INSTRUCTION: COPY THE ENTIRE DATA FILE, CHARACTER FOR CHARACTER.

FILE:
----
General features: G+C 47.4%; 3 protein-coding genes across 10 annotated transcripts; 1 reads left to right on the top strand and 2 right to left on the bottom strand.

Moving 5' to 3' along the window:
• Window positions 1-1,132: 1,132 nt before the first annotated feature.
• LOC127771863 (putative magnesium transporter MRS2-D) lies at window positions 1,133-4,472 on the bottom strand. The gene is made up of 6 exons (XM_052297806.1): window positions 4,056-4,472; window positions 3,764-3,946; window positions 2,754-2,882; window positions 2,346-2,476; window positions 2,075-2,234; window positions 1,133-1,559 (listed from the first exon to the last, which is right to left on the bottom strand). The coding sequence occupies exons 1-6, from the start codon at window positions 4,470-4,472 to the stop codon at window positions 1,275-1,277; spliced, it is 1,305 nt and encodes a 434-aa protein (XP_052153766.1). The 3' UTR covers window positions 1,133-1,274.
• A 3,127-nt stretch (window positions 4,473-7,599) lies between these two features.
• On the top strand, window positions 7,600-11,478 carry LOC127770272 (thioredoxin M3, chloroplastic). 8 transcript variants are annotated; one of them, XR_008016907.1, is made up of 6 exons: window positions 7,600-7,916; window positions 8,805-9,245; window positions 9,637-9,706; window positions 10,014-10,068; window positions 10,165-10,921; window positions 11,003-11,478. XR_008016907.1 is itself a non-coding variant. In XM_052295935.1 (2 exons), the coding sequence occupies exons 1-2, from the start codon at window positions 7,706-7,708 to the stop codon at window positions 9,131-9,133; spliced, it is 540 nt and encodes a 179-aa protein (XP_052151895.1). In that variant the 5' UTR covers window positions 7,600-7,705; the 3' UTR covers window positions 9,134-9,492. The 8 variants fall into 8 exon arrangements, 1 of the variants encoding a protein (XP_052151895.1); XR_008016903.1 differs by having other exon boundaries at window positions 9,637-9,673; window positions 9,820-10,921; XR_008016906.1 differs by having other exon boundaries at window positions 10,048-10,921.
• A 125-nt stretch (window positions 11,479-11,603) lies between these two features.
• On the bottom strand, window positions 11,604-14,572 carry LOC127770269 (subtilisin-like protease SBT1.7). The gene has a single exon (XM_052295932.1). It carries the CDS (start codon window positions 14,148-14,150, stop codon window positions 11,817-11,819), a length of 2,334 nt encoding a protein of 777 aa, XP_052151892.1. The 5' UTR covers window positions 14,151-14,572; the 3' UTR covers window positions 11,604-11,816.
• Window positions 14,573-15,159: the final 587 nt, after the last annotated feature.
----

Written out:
General features: G+C 47.4%; 3 protein-coding genes across 10 annotated transcripts; 1 reads left to right on the top strand and 2 right to left on the bottom strand.

Moving 5' to 3' along the window:
• Window positions 1-1,132: 1,132 nt before the first annotated feature.
• LOC127771863 (putative magnesium transporter MRS2-D) lies at window positions 1,133-4,472 on the bottom strand. The gene is made up of 6 exons (XM_052297806.1): window positions 4,056-4,472; window positions 3,764-3,946; window positions 2,754-2,882; window positions 2,346-2,476; window positions 2,075-2,234; window positions 1,133-1,559 (listed from the first exon to the last, which is right to left on the bottom strand). The coding sequence occupies exons 1-6, from the start codon at window positions 4,470-4,472 to the stop codon at window positions 1,275-1,277; spliced, it is 1,305 nt and encodes a 434-aa protein (XP_052153766.1). The 3' UTR covers window positions 1,133-1,274.
• A 3,127-nt stretch (window positions 4,473-7,599) lies between these two features.
• On the top strand, window positions 7,600-11,478 carry LOC127770272 (thioredoxin M3, chloroplastic). 8 transcript variants are annotated; one of them, XR_008016907.1, is made up of 6 exons: window positions 7,600-7,916; window positions 8,805-9,245; window positions 9,637-9,706; window positions 10,014-10,068; window positions 10,165-10,921; window positions 11,003-11,478. XR_008016907.1 is itself a non-coding variant. In XM_052295935.1 (2 exons), the coding sequence occupies exons 1-2, from the start codon at window positions 7,706-7,708 to the stop codon at window positions 9,131-9,133; spliced, it is 540 nt and encodes a 179-aa protein (XP_052151895.1). In that variant the 5' UTR covers window positions 7,600-7,705; the 3' UTR covers window positions 9,134-9,492. The 8 variants fall into 8 exon arrangements, 1 of the variants encoding a protein (XP_052151895.1); XR_008016903.1 differs by having other exon boundaries at window positions 9,637-9,673; window positions 9,820-10,921; XR_008016906.1 differs by having other exon boundaries at window positions 10,048-10,921.
• A 125-nt stretch (window positions 11,479-11,603) lies between these two features.
• On the bottom strand, window positions 11,604-14,572 carry LOC127770269 (subtilisin-like protease SBT1.7). The gene has a single exon (XM_052295932.1). It carries the CDS (start codon window positions 14,148-14,150, stop codon window positions 11,817-11,819), a length of 2,334 nt encoding a protein of 777 aa, XP_052151892.1. The 5' UTR covers window positions 14,151-14,572; the 3' UTR covers window positions 11,604-11,816.
• Window positions 14,573-15,159: the final 587 nt, after the last annotated feature.